Preservation News: CVBT Announces Preservation Award Recipient

Our friends at the Central Virginia Battlefields Trust have recently released their Winter 2017-2018 newsletter, On the skirmish line. In this latest issue, they share the news of the recent recipient of their Dr. Michael P. Stevens Preservation Award, D.P. Newton. Keep reading below for the full story on this exciting announcement.

“The CVBT Board of Directors chose D.P. Newton to be the recipient of its Dr. Michael P. Stevens Preservation Award, which was created to recognize an individual or an organization that has made a significant and sustained contribution to our understanding of Civil War history. The recipient does not get to keep the award itself, which remains in the CVBT office, but they do get to keep a $1,000 contribution to that individual or organization.

We have said this before, but it bears repeating. The cash award does not come from CVBT member donations. Instead, it comes exclusively from the CVBT board itself, our way of honoring Dr. Mike. The recipients can use those funds in any way they see fit, although most use them to continue their respective preservation missions.

D.P. Newton is a native of Stafford County, Virginia who made his living as a waterman.
In his off-time, he explored the many places around his home that were associated with the Civil War, but he did more than just casually get out-and about with a metal detector. He has systematically and methodically recovered artifacts from thousands of hut holes in hundreds of Union winter camps, and developed maps and notes that are a significant resource for additional study. He has also explored the vast Federal supply depot at Aquia Creek Landing, as well as the shore batteries along the Potomac River that effectively blocked maritime access to Washington D.C. and which were subsequently shelled by the Union navy.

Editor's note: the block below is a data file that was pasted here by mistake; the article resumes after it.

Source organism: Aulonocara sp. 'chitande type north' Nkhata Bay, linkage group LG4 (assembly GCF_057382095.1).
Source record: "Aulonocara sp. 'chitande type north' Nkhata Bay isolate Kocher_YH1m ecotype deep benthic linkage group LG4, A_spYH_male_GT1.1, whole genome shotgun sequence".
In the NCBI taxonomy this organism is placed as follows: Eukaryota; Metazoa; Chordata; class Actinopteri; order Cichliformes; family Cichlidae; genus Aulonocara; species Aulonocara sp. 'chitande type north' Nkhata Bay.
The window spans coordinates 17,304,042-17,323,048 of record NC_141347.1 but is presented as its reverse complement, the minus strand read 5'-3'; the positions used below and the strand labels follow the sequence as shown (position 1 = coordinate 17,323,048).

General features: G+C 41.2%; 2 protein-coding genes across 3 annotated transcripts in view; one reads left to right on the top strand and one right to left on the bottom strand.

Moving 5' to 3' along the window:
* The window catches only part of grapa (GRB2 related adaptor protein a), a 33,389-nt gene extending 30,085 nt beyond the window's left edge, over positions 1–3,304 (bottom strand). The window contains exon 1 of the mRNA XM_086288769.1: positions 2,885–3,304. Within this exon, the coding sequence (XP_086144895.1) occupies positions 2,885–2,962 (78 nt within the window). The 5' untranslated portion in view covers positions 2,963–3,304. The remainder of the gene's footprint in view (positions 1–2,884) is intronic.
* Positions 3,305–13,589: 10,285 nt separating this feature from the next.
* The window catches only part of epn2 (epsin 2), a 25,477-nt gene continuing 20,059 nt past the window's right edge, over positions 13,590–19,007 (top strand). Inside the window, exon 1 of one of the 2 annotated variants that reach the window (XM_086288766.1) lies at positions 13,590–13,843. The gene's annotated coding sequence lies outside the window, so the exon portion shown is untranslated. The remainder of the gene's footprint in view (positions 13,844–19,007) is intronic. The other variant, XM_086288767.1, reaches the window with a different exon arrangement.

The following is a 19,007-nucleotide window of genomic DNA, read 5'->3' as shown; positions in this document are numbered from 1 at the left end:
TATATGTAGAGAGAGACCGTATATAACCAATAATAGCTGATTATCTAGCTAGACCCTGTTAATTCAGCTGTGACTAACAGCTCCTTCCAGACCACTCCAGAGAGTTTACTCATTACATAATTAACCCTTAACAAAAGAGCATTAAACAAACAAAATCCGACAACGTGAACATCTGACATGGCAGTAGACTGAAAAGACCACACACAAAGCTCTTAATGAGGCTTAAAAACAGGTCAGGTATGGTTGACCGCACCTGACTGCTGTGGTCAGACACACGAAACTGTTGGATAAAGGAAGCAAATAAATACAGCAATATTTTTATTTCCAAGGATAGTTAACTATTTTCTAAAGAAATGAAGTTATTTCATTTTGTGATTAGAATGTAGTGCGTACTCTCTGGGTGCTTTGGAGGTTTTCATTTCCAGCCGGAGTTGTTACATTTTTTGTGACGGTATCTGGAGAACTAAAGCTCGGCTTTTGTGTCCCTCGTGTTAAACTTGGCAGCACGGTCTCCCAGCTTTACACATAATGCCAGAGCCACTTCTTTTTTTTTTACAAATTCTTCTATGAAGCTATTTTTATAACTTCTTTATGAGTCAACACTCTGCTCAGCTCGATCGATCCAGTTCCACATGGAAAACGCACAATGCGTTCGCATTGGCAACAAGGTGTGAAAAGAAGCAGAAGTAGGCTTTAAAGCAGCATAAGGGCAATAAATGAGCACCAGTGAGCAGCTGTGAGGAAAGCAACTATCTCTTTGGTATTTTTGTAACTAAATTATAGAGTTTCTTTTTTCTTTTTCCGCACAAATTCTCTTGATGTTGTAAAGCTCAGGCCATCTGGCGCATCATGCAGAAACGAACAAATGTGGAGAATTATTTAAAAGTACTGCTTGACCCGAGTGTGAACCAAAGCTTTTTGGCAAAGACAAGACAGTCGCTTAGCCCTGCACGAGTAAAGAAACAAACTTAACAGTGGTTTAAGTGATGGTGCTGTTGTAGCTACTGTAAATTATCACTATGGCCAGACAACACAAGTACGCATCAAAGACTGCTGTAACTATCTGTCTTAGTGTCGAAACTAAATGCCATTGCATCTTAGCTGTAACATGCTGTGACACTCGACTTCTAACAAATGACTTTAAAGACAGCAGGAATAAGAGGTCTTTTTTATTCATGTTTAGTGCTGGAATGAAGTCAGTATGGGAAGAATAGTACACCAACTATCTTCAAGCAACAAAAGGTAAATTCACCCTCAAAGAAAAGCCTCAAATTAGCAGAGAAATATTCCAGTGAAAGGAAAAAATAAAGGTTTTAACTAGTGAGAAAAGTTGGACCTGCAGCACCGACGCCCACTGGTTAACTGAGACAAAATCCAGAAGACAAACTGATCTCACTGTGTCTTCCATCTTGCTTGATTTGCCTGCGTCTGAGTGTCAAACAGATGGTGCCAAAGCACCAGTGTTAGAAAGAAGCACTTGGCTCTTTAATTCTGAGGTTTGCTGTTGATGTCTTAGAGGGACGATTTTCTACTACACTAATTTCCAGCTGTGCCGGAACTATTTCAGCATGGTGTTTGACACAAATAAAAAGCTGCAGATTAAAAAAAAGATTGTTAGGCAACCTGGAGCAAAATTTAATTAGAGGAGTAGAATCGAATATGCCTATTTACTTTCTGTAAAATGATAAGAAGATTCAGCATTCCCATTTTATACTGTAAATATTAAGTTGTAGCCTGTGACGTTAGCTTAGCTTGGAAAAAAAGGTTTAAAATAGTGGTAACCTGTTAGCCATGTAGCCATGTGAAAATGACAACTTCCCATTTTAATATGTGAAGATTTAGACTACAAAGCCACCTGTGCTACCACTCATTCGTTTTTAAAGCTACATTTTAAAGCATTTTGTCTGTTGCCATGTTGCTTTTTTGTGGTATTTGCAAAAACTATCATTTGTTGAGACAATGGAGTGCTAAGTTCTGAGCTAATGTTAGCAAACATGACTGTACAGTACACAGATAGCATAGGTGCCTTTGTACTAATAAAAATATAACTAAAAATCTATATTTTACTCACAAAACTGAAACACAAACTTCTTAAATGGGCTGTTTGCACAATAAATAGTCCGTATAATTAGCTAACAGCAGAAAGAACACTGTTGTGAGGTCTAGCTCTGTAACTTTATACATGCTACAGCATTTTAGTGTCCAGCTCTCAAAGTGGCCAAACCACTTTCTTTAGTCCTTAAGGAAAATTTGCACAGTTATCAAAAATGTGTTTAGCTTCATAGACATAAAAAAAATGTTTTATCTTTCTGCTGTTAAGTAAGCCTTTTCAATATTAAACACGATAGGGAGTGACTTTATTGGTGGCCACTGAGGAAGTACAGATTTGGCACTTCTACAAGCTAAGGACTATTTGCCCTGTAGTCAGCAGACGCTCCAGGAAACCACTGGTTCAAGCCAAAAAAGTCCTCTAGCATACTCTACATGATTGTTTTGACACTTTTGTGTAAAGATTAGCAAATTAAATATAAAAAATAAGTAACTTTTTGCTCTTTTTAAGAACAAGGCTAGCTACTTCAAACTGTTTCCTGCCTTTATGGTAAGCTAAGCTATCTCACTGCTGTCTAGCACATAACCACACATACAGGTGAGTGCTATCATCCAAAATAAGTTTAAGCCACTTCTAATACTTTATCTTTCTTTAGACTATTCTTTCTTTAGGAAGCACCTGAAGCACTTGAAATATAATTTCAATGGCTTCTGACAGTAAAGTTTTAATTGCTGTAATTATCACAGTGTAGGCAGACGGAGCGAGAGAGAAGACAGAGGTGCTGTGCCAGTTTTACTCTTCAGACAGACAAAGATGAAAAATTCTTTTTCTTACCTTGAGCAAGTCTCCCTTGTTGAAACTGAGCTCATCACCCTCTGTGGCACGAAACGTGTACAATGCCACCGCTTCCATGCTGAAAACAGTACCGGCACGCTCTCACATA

A lifetime of metal detecting provided a substantial collection of artifacts, some of them quite rare, and D.P. eventually decided to present them to the public. He worked diligently to adapt an old brick school house into a museum, whose setting is also of interest. The school house, now a museum, sits across the road from White Oak Church, a
sanctuary that dates back to Colonial days. The Union Sixth Corps had its camp in the White Oak area during the winter of 1862-63.

As for the museum itself, visitors can see the usual collection of bullets, belt buckles, projectiles, bottles, bayonets, etc., but there is so much more. As an example, D.P. has re-established a camp site, with three winter huts, in intricate detail. He displays a collection of coins and medallions that were adapted by soldiers to be identification tags. He has a section of timbers from an actual corduroy road. He found almost every piece of a 13-inch mortar round, fired from a Union naval vessel at one of the Stafford shore batteries. He built a replica cannon, in exact detail, that greets visitors at the museum entrance.

And then there are the maps and the notes. There are those relic hunters who find their metal artifacts and move on. D.P. Newton would take the extra steps to make sure that what he found in the field would be useful to other types of research. The White Oak Museum houses D.P.’s documentation of the camps he has searched and the historic sites he has explored. D.P. Newton has done a phenomenal job in establishing the means to display a lifetime of dedicated work and research. We are all the richer for his efforts and it is the CVBT’s great pleasure to recognize him with our Dr. Michael P. Stevens
Preservation Award. SL”

This entry was posted in Armies, Battlefields & Historic Places, Campaigns, Common Soldier, Material Culture, Memory, Monuments, Preservation, Revolutionary War and tagged , , , . Bookmark the permalink.

2 Responses to Preservation News: CVBT Announces Preservation Award Recipient

  1. The collection D.P. has amassed over the years, and his willingness to share it with the public at the White Oak Museum, has been a huge boon to our understanding of the Army of the Potomac’s winter encampment of ’62-’63. It was a powerfully transformative period for the army–it’s “dark night of the soul”–and it came out the other side wholly transformed. D.P.’s contributions to our understanding of that cannot be overstated. He is a treasure!

  2. Pingback: ECW Week in Review: 8-14 January | Emerging Civil War

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